And what really stands out in watching Eastern Washington is that the team relies very heavily on Cooper to create scoring opportunities possession to possession. As in, when Cooper doesn't create a scoring opportunity or she's out of the game, their offense comes to a grinding halt. Obviously, Eastern Washington doesn't have quite the strength of schedule of any of the other players on this list but Cooper did put up 16 points and 10 assists against Gonzaga this season, one of four double-doubles.
In a draft year with so few efficient point guards, her play has at least stood out.
6. Jasmine Bendolph
Bendolph might be the best pure passer in this draft. And by pure passer, I mean that she makes remarkably accurate passes to just about anywhere on the court without wasting a whole lot of motion. I've watched 2-3 of her games this season and she's without question the best post "entry" passer available.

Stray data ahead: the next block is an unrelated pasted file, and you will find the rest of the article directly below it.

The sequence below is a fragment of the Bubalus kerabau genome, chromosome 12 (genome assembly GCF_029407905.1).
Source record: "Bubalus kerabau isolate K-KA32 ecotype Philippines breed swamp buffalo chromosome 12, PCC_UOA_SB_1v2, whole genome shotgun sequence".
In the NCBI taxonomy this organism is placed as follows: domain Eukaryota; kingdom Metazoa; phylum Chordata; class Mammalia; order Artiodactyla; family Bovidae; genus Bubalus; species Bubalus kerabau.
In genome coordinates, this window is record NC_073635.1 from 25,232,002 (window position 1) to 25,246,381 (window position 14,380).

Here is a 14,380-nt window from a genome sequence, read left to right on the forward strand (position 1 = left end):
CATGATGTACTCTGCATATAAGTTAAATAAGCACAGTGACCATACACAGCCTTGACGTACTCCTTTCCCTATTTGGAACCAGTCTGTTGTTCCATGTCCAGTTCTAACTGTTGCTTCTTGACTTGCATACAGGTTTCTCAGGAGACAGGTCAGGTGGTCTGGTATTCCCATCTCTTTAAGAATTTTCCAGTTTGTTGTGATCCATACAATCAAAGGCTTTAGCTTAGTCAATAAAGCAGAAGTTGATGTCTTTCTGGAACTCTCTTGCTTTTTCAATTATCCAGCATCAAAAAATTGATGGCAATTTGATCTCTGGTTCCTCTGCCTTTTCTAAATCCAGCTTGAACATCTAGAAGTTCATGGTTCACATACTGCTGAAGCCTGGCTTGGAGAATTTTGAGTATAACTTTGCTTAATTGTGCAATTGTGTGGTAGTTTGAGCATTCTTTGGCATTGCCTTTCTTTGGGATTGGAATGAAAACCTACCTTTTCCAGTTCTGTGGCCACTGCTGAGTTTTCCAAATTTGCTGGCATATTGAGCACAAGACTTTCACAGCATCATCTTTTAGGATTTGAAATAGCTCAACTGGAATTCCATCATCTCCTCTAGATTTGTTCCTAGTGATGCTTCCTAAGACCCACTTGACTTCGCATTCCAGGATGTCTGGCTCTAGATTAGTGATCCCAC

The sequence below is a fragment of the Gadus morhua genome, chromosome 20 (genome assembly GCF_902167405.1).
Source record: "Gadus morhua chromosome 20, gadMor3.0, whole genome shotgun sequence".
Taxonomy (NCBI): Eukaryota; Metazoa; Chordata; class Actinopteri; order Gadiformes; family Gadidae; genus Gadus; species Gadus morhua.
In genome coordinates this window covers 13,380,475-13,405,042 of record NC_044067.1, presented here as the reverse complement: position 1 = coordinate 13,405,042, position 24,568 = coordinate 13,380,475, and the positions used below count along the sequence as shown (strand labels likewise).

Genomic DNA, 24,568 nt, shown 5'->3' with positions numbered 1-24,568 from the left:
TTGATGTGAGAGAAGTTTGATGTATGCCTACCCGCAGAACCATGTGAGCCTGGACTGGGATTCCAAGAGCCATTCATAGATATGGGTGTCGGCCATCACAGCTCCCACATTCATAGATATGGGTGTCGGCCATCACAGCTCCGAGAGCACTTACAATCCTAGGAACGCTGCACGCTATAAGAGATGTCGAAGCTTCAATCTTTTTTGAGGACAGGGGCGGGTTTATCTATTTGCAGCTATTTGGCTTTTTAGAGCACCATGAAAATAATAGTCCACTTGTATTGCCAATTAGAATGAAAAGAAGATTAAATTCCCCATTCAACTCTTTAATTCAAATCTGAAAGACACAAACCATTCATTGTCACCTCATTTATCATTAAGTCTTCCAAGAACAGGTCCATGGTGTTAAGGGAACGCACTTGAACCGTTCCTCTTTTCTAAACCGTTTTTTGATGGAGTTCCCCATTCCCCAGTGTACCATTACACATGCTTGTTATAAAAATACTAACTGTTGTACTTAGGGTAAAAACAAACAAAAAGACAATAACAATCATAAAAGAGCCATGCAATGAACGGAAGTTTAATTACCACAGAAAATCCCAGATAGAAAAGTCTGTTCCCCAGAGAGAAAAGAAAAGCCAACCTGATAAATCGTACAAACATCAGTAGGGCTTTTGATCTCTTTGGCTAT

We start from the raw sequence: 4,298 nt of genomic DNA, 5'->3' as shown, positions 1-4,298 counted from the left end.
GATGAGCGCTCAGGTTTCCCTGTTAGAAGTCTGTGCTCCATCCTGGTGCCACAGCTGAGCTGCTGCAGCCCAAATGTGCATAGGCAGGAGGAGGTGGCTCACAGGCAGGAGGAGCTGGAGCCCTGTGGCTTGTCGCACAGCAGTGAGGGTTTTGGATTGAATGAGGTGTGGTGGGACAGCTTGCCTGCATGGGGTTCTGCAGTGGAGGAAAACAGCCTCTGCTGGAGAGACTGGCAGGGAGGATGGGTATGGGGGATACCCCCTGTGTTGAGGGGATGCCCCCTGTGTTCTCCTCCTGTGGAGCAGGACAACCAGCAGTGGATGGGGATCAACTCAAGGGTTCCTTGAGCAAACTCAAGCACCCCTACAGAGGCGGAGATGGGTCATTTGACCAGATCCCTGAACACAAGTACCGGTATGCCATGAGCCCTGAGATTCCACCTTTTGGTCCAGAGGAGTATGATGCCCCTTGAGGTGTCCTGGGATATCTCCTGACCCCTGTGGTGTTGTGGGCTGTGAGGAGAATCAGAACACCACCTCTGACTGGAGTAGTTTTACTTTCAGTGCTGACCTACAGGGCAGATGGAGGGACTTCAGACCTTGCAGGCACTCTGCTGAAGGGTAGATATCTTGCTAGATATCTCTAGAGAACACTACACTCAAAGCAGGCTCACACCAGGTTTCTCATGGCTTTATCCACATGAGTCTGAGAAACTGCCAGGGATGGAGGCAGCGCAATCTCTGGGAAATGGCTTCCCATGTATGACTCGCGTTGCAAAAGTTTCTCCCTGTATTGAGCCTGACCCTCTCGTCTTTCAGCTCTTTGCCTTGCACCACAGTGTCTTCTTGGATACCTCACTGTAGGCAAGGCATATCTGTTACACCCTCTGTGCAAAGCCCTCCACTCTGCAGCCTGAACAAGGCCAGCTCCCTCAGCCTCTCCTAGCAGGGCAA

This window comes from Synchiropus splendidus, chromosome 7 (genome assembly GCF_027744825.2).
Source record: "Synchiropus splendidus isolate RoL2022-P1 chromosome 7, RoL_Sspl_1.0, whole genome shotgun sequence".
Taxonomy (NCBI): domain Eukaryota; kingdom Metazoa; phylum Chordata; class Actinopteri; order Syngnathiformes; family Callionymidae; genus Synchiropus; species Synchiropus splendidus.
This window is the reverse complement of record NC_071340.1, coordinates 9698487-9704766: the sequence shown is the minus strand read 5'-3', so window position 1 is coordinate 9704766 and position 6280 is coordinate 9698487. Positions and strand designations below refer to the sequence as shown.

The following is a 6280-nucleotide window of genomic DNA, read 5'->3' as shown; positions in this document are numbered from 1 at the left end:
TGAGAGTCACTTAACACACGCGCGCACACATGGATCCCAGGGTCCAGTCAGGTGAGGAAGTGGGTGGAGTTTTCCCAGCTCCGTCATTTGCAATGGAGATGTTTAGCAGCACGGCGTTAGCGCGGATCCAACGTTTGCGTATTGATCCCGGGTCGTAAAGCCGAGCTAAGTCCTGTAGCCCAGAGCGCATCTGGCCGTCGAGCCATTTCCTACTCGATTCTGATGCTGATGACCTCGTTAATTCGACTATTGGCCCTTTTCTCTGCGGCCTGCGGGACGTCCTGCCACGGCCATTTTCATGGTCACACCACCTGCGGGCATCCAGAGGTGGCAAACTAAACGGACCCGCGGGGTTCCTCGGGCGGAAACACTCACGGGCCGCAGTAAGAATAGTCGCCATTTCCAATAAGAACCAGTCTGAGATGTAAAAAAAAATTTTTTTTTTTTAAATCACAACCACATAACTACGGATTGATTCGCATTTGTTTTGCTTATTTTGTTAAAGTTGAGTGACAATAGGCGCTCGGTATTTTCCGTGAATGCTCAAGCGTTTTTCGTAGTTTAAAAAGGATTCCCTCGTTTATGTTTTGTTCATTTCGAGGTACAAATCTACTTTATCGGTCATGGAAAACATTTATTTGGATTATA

The issue is that she's also the basketball equivalent of what the NFL would consider a "pocket passer" - she's remarkably accurate from a standing position but doesn't drive to create baskets quite as often as some of the others on this list. Her 13% free throw rate reflects that reluctance to drive to the basket and an 18.67% usage rate reflects someone who doesn't score all that often.
7. Nia Jackson
I'll just say this: I insist that if she weren't injured she would challenge for one of the top point guards in this draft. But the knee injuries throughout her career have taken their toll, she wasn't fully healthy this season, and it's hard to know if she'll ever return to the form she was in her junior year.